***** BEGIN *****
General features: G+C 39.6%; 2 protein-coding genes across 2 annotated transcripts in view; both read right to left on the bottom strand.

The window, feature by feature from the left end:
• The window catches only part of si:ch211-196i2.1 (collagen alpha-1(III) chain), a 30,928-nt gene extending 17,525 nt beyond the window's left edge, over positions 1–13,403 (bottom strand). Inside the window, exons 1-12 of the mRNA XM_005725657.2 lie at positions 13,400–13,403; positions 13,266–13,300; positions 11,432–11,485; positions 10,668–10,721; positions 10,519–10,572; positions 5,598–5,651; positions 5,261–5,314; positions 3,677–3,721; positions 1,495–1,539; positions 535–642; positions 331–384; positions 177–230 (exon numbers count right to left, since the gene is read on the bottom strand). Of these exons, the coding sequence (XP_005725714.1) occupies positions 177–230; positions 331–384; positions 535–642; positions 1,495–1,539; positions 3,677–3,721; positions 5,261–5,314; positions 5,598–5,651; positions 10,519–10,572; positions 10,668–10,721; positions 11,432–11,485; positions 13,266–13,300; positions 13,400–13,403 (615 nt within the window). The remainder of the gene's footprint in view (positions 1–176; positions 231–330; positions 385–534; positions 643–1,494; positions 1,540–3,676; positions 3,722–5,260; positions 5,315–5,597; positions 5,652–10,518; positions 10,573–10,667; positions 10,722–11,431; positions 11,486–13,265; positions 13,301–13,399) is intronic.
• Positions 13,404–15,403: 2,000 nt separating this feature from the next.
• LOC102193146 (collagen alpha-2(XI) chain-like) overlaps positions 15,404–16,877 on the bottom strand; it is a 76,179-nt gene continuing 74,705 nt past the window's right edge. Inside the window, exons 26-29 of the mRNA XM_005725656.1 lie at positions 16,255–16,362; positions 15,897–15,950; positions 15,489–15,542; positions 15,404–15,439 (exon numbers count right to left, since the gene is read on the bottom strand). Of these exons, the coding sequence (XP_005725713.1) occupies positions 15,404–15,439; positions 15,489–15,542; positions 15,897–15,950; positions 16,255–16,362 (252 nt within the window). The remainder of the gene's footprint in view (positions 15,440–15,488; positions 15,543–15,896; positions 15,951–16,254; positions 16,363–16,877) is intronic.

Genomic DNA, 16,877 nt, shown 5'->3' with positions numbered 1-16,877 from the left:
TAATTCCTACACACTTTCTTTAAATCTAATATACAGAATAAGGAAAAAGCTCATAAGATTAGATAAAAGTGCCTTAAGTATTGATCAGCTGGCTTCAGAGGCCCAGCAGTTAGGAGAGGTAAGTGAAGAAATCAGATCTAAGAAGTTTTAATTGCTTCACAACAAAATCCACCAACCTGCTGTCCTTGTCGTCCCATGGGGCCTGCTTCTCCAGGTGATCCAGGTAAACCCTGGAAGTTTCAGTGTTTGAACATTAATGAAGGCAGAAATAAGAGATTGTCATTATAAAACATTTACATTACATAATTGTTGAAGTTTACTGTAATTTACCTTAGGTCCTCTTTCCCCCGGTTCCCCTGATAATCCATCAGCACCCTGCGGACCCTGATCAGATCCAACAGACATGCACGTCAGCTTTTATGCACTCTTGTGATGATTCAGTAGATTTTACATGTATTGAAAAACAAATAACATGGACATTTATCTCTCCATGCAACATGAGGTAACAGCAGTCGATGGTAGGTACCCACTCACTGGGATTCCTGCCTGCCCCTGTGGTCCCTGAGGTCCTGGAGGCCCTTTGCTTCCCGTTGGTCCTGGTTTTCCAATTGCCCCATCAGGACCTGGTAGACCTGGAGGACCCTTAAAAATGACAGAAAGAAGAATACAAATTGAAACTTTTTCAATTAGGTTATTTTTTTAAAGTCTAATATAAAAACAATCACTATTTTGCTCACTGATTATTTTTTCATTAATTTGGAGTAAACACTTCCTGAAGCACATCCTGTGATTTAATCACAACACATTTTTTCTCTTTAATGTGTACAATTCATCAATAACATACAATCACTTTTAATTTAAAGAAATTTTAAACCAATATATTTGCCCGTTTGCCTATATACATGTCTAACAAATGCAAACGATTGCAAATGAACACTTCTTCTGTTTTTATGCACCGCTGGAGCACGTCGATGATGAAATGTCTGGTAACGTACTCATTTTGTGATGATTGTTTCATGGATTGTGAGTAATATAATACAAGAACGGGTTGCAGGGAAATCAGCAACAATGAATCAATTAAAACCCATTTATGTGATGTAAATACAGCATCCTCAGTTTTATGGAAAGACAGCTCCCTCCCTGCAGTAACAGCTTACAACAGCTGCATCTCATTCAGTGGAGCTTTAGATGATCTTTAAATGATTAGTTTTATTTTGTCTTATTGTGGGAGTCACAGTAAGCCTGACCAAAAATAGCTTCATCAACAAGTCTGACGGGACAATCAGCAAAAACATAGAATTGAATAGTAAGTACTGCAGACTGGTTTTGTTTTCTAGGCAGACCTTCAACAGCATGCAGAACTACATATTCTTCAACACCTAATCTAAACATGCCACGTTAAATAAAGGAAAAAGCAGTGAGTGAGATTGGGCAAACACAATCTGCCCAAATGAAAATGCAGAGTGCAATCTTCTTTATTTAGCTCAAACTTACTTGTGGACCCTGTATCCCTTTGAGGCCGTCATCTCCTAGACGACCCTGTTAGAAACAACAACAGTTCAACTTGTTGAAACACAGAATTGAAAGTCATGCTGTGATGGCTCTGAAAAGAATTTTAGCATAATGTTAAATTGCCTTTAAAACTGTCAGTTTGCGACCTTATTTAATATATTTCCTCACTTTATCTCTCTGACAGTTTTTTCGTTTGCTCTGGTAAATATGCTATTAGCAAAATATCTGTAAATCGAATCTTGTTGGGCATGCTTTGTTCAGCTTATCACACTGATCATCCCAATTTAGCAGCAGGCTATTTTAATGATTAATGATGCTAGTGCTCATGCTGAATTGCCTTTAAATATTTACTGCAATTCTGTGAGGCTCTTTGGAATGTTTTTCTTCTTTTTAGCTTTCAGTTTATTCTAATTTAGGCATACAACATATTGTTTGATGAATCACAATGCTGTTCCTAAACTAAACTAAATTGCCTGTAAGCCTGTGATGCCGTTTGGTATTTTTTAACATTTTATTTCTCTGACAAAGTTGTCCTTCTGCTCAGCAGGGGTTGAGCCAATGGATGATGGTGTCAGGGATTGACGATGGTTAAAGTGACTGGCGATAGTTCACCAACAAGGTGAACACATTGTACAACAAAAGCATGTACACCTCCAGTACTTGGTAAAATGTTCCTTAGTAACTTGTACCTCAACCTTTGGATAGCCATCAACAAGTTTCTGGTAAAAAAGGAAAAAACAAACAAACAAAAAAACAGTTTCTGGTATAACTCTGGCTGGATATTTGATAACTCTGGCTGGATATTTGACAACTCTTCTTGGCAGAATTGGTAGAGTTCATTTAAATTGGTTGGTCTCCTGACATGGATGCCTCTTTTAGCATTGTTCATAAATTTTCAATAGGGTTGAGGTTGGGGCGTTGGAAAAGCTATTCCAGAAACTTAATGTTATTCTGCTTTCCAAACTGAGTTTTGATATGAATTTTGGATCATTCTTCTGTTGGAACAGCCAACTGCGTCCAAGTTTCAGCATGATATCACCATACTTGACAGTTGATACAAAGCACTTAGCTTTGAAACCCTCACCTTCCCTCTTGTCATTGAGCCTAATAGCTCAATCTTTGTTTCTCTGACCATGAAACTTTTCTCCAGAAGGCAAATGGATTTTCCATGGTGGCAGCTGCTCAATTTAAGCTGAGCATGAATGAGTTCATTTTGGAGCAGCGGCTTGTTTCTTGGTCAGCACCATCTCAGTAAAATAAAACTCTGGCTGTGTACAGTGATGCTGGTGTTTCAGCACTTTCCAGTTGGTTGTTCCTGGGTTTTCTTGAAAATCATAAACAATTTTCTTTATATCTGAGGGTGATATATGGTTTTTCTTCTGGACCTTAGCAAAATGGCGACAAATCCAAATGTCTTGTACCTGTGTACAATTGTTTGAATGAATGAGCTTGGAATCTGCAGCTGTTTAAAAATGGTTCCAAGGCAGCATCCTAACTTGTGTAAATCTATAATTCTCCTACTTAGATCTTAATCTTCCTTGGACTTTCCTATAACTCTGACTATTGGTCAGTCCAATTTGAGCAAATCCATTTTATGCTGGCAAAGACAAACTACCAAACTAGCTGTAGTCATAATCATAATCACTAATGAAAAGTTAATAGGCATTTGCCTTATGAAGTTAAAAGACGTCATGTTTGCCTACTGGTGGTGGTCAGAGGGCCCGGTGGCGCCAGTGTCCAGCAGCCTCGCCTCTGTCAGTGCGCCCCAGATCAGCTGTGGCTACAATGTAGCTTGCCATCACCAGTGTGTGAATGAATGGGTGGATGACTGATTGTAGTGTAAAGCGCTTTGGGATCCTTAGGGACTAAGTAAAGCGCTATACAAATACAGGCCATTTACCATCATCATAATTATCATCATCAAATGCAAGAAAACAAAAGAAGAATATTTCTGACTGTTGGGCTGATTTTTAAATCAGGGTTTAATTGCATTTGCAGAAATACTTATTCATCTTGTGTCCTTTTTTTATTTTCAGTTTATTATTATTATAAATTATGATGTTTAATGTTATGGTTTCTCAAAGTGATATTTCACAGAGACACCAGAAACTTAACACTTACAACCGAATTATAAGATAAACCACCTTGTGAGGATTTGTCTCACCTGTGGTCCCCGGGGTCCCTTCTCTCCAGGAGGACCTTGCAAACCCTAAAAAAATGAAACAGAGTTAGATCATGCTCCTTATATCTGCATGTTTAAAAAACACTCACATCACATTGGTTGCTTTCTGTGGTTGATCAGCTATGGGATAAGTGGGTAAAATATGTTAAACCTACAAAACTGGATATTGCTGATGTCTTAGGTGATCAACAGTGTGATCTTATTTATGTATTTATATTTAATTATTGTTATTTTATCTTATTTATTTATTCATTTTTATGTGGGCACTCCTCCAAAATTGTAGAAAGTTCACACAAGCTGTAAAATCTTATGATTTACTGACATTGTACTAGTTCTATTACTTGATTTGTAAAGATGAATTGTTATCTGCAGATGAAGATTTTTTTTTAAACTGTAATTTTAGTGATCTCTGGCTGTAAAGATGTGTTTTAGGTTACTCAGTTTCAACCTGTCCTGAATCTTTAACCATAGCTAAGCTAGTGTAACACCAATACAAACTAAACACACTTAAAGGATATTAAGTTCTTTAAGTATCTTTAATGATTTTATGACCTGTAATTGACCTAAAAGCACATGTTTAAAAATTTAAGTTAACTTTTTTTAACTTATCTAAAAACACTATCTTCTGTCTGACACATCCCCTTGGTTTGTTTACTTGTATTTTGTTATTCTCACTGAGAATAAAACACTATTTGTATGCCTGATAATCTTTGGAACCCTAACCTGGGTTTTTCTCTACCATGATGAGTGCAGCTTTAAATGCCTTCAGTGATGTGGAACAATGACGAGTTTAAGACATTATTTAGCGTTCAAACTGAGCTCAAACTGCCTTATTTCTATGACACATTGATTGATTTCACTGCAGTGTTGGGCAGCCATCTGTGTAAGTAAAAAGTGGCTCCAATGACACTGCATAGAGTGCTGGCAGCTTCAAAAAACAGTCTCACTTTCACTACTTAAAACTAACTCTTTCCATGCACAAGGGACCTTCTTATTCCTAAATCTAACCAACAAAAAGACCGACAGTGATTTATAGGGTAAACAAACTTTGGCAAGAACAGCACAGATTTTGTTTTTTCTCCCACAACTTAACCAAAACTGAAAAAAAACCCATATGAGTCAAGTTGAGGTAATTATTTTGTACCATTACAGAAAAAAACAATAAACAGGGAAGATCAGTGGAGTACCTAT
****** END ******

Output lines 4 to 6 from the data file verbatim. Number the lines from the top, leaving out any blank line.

• Positions 13,404–15,403: 2,000 nt separating this feature from the next.
• LOC102193146 (collagen alpha-2(XI) chain-like) overlaps positions 15,404–16,877 on the bottom strand; it is a 76,179-nt gene continuing 74,705 nt past the window's right edge. Inside the window, exons 26-29 of the mRNA XM_005725656.1 lie at positions 16,255–16,362; positions 15,897–15,950; positions 15,489–15,542; positions 15,404–15,439 (exon numbers count right to left, since the gene is read on the bottom strand). Of these exons, the coding sequence (XP_005725713.1) occupies positions 15,404–15,439; positions 15,489–15,542; positions 15,897–15,950; positions 16,255–16,362 (252 nt within the window). The remainder of the gene's footprint in view (positions 15,440–15,488; positions 15,543–15,896; positions 15,951–16,254; positions 16,363–16,877) is intronic.

Genomic DNA, 16,877 nt, shown 5'->3' with positions numbered 1-16,877 from the left: